Sunday, October 10, 2010

Mash Tun Build

It amazes me to see all the customized setups brewers have devised to use in their craft. It's almost an art in and of itself. Creativity can go a long way and will save you a couple bucks. Up to this point I've only needed store bought equipment for extract brewing. Now that I'm making the move to partial mash brewing, it's time for some good ole' American ingenuity!

So what is partial mash brewing? It's an additional step where the homebrewer makes a portion of the wort from scratch by mashing grains. This is the same process as an all grain brewer, except instead of making all the wort from scratch the brewer still relies on some extract.

In a nutshell, the mash process is mixing the milled grains with a ratio of water at a certain temperature for a predetermined amount of time. The brewer then separates the wort from the spent grains, which is called lautering. Mashing allows the enzymes from the grains to convert starches to sugars that will later be fermented by the yeast. The final step is to sparge, meaning rinse the grains with water usually at a higher temperature and collect the liquid. Sparging stops the enzymes from converting starches. From there it's off to boil.

There's different techniques to mash, all of which affect the final product for better or worse. In order to successfully mash you need a mash tun. They can be bought at local homebrew stores prefabricated, but I decided to make my own. There is a ton of resources on how to make your own on A little research definitely went a long way. Here's what I came up with:

Here's all the parts I'll use to make the mash tun. Everything can be purchased at Home Depot with the exception of the cooler. That was a yard sale score. The only thing not pictured is a couple wire ties and the rubber gasket from the cooler.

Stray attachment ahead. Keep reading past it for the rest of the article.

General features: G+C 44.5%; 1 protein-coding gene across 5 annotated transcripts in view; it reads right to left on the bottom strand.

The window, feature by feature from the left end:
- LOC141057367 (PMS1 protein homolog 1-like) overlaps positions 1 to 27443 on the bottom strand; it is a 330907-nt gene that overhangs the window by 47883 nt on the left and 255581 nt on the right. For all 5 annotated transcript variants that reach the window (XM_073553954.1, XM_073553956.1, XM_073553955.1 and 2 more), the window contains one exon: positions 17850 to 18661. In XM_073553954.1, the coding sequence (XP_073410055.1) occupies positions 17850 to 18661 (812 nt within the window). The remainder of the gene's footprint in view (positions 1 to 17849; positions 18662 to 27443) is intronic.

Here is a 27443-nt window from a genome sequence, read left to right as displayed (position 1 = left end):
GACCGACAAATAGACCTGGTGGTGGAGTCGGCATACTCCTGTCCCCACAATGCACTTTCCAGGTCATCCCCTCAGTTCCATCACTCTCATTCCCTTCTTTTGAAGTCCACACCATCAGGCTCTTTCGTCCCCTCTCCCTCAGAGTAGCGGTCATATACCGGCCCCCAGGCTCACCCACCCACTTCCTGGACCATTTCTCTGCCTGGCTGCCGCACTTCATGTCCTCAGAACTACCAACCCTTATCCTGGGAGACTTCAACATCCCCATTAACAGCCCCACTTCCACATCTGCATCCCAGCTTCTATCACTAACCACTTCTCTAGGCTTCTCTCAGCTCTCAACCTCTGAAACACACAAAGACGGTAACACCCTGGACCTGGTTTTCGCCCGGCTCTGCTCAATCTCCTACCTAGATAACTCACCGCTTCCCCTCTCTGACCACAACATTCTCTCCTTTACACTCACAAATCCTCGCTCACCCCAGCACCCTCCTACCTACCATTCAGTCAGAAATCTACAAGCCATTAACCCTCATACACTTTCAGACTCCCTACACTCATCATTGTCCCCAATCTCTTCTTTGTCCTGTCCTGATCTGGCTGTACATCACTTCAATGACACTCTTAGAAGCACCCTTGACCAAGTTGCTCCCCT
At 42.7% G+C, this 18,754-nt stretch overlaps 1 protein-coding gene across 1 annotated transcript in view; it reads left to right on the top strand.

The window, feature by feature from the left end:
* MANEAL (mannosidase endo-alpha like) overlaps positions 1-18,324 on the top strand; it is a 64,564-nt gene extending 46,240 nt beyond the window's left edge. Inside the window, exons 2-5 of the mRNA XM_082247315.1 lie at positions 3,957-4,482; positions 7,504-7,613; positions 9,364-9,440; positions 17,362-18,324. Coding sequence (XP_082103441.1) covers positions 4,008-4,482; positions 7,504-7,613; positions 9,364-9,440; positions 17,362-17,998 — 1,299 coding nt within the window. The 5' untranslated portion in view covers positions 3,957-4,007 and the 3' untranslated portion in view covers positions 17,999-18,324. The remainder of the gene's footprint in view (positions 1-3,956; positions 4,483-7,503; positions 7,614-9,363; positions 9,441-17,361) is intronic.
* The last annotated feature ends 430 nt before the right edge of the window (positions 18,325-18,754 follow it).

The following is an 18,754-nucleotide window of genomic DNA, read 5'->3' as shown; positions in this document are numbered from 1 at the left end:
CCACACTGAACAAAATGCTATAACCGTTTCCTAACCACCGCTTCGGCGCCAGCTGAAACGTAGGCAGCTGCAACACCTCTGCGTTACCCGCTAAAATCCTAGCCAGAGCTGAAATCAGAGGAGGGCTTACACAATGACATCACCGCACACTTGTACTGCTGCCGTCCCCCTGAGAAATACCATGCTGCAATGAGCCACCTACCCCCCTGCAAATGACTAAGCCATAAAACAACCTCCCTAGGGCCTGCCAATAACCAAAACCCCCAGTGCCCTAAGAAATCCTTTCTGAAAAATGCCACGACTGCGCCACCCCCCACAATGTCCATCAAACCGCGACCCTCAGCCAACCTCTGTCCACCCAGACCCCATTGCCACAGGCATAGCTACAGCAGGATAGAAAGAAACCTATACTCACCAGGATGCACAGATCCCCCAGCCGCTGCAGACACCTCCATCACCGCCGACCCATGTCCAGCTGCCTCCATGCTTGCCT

I decided to use brass fittings since it's a cheap alternative to stainless steel. I've read that brass can contain a small amount of surface lead, which doesn't exactly lend itself kindly to brewing. Fortunately there is a process to cleanse brass called pickling. You need to prepare a solution of two parts vinegar/one part hydrogen peroxide and let the brass soak for about 5 minutes. It's important to remove the brass and rinse before it turns a greenish blue. I had the brass begin to turn this color so I had to redo the process. In the end everything that will come in contact with the wort looked good to me.

The stainless steal braid I'm using is a toilet supply tube. I hacked off both ends and pulled out the rubber tubing. The braid will act as a filter for the mash tun allowing the wort pass through and leaving the spent grains behind. I've made a spiral coil from copper wire to line the inside of the braid. My hope is this will prevent the tube from crushing due to the weight of the grains. This could cause a stuck sparge. It's a little challenging to get the spiral through because the braid' s like a Chinese finger trap. My fingers bled from the frayed stainless steel. Take my advise and use something to feed the spiral through like a wire tie as pictured above.

After the wire is through I secured the one end with a brass nut and wire tie. This will not only force the liquid through the braid by closing off the end, but will also provide enough weight to keep the braid on the bottom of the tun when stirring.

Before attaching the fittings I've made sure to wrap the threads with teflon tape to avoid them getting stuck together. Wrap it the same way the threads will screw together.

I needed to attach some washers so I could fully tighten everything. I also used a rubber washer and the original rubber gasket from the cooler to ensure it didn't leak.

Here's the braid secured. The brass fitting wasattached to the braid with wire ties just like the bolt.

All secured tightly and ready to use.

Success! No leaks and everything is functioning properly.

I'm very pleased with the way this turned out. The total cost was right around $30. I think it should be durable enough to last for some time and also large enough to do some nice sized partial mashes (SPOILER ALERT: It worked great on it's inaugural run!). Since the cooler is only 5 gallons I'll have to upgrade again for all grain when the time comes, but this should be fun in the meantime.

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